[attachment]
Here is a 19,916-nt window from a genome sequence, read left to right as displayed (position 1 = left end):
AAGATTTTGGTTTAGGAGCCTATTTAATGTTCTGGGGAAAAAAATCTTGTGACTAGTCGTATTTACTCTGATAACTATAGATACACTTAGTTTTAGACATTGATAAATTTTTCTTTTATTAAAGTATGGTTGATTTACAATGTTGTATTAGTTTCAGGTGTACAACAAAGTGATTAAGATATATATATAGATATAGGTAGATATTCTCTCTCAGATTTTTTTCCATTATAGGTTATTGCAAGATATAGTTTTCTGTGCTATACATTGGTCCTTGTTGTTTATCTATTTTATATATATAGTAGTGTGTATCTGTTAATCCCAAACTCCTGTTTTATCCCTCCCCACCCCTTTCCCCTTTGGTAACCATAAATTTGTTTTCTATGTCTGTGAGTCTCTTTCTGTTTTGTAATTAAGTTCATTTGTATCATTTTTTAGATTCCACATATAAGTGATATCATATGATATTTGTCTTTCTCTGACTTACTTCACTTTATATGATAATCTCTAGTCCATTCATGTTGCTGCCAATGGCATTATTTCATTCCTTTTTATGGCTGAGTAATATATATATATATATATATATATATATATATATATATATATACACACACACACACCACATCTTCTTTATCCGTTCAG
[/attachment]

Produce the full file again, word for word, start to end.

Here is a 19,916-nt window from a genome sequence, read left to right as displayed (position 1 = left end):
AAGATTTTGGTTTAGGAGCCTATTTAATGTTCTGGGGAAAAAAATCTTGTGACTAGTCGTATTTACTCTGATAACTATAGATACACTTAGTTTTAGACATTGATAAATTTTTCTTTTATTAAAGTATGGTTGATTTACAATGTTGTATTAGTTTCAGGTGTACAACAAAGTGATTAAGATATATATATAGATATAGGTAGATATTCTCTCTCAGATTTTTTTCCATTATAGGTTATTGCAAGATATAGTTTTCTGTGCTATACATTGGTCCTTGTTGTTTATCTATTTTATATATATAGTAGTGTGTATCTGTTAATCCCAAACTCCTGTTTTATCCCTCCCCACCCCTTTCCCCTTTGGTAACCATAAATTTGTTTTCTATGTCTGTGAGTCTCTTTCTGTTTTGTAATTAAGTTCATTTGTATCATTTTTTAGATTCCACATATAAGTGATATCATATGATATTTGTCTTTCTCTGACTTACTTCACTTTATATGATAATCTCTAGTCCATTCATGTTGCTGCCAATGGCATTATTTCATTCCTTTTTATGGCTGAGTAATATATATATATATATATATATATATATATATATATATATATACACACACACACACCACATCTTCTTTATCCGTTCAG